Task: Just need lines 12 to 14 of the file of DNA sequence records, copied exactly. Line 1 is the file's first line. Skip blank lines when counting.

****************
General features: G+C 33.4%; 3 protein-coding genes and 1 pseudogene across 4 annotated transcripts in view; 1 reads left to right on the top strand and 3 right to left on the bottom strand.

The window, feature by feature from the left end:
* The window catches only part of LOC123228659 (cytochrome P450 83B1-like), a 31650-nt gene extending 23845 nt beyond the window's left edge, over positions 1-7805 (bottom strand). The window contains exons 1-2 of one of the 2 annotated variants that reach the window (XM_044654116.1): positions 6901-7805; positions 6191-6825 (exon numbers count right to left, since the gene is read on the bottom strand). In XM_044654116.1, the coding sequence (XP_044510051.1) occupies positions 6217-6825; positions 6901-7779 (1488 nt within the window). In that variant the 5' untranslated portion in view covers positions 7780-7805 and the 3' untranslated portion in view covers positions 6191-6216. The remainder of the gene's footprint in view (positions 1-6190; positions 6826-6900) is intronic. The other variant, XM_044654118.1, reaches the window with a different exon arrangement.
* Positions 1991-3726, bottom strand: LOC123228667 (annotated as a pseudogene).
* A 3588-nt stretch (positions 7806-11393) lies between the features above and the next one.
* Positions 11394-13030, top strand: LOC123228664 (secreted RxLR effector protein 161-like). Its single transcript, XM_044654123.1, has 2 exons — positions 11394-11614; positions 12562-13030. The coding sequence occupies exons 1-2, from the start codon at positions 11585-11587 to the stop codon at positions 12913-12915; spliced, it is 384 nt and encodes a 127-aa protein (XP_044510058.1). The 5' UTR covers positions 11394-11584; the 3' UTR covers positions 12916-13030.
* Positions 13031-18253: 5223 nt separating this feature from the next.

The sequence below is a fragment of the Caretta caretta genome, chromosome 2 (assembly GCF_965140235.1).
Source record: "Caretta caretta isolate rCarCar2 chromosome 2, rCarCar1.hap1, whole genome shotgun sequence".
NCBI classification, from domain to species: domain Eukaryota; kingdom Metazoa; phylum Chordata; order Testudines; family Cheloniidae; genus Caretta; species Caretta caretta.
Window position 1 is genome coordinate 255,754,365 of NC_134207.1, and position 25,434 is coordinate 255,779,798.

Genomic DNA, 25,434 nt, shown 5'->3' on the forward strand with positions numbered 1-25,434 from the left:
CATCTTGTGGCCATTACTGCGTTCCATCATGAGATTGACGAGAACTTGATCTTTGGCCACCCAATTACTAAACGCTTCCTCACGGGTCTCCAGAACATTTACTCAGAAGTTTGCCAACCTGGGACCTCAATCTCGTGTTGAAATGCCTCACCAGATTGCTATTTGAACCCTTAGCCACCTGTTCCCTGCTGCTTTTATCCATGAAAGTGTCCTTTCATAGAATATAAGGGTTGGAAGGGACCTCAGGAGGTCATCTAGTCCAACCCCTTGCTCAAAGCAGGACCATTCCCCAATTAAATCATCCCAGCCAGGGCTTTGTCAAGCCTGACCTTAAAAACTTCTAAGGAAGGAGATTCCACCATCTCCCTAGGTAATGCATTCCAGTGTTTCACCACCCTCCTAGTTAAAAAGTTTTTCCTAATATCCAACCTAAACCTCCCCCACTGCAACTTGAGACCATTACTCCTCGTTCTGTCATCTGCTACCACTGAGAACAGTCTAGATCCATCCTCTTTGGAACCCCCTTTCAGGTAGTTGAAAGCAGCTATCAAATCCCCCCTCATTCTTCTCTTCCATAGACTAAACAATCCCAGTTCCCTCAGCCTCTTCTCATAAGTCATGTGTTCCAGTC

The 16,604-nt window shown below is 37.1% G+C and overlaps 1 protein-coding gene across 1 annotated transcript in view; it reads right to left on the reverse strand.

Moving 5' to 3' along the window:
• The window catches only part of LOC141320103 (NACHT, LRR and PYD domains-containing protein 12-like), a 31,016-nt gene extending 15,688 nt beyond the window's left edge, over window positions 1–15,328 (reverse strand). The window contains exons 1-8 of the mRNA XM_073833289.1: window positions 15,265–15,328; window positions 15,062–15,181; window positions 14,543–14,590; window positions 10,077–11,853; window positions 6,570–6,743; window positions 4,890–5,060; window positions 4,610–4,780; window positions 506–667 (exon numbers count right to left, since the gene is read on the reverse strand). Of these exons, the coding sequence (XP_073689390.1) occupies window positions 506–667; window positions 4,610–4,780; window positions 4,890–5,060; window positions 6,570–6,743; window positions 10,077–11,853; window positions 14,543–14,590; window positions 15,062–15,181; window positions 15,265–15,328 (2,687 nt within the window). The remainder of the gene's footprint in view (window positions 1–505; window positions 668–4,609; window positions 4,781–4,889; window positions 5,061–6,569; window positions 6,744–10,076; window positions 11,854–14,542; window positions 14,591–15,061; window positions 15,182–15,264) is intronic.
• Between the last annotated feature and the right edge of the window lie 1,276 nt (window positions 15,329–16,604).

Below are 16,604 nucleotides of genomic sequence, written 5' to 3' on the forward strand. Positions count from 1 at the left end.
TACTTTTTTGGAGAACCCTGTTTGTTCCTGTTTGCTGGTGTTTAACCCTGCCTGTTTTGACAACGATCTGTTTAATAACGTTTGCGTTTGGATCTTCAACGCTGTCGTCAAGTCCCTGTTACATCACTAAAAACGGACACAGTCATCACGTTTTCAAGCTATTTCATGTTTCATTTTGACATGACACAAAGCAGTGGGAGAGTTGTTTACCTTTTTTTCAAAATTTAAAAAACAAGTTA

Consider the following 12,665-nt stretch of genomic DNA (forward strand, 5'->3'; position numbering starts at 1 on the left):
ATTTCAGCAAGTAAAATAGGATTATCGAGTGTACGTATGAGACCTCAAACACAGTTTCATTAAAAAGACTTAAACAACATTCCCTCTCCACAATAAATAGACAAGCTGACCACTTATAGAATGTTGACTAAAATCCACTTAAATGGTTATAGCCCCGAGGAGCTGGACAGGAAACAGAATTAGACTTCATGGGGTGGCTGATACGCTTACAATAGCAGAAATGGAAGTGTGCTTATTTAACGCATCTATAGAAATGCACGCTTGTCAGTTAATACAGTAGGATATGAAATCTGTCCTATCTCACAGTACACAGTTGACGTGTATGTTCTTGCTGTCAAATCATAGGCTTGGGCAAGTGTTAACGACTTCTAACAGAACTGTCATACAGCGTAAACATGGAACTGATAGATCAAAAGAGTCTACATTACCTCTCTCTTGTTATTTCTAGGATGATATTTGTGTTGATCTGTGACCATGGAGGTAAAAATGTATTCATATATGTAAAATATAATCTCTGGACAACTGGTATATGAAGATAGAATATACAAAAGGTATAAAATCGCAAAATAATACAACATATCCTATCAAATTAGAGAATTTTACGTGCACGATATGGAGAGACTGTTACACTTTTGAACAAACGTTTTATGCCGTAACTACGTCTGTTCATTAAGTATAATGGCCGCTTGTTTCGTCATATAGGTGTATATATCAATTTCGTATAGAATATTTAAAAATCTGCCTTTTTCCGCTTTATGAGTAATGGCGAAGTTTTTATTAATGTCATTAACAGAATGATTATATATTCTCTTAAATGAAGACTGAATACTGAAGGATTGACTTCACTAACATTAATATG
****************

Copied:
Genomic DNA, 25,434 nt, shown 5'->3' on the forward strand with positions numbered 1-25,434 from the left:
CATCTTGTGGCCATTACTGCGTTCCATCATGAGATTGACGAGAACTTGATCTTTGGCCACCCAATTACTAAACGCTTCCTCACGGGTCTCCAGAACATTTACTCAGAAGTTTGCCAACCTGGGACCTCAATCTCGTGTTGAAATGCCTCACCAGATTGCTATTTGAACCCTTAGCCACCTGTTCCCTGCTGCTTTTATCCATGAAAGTGTCCTTTCATAGAATATAAGGGTTGGAAGGGACCTCAGGAGGTCATCTAGTCCAACCCCTTGCTCAAAGCAGGACCATTCCCCAATTAAATCATCCCAGCCAGGGCTTTGTCAAGCCTGACCTTAAAAACTTCTAAGGAAGGAGATTCCACCATCTCCCTAGGTAATGCATTCCAGTGTTTCACCACCCTCCTAGTTAAAAAGTTTTTCCTAATATCCAACCTAAACCTCCCCCACTGCAACTTGAGACCATTACTCCTCGTTCTGTCATCTGCTACCACTGAGAACAGTCTAGATCCATCCTCTTTGGAACCCCCTTTCAGGTAGTTGAAAGCAGCTATCAAATCCCCCCTCATTCTTCTCTTCCATAGACTAAACAATCCCAGTTCCCTCAGCCTCTTCTCATAAGTCATGTGTTCCAGTC

The 16,604-nt window shown below is 37.1% G+C and overlaps 1 protein-coding gene across 1 annotated transcript in view; it reads right to left on the reverse strand.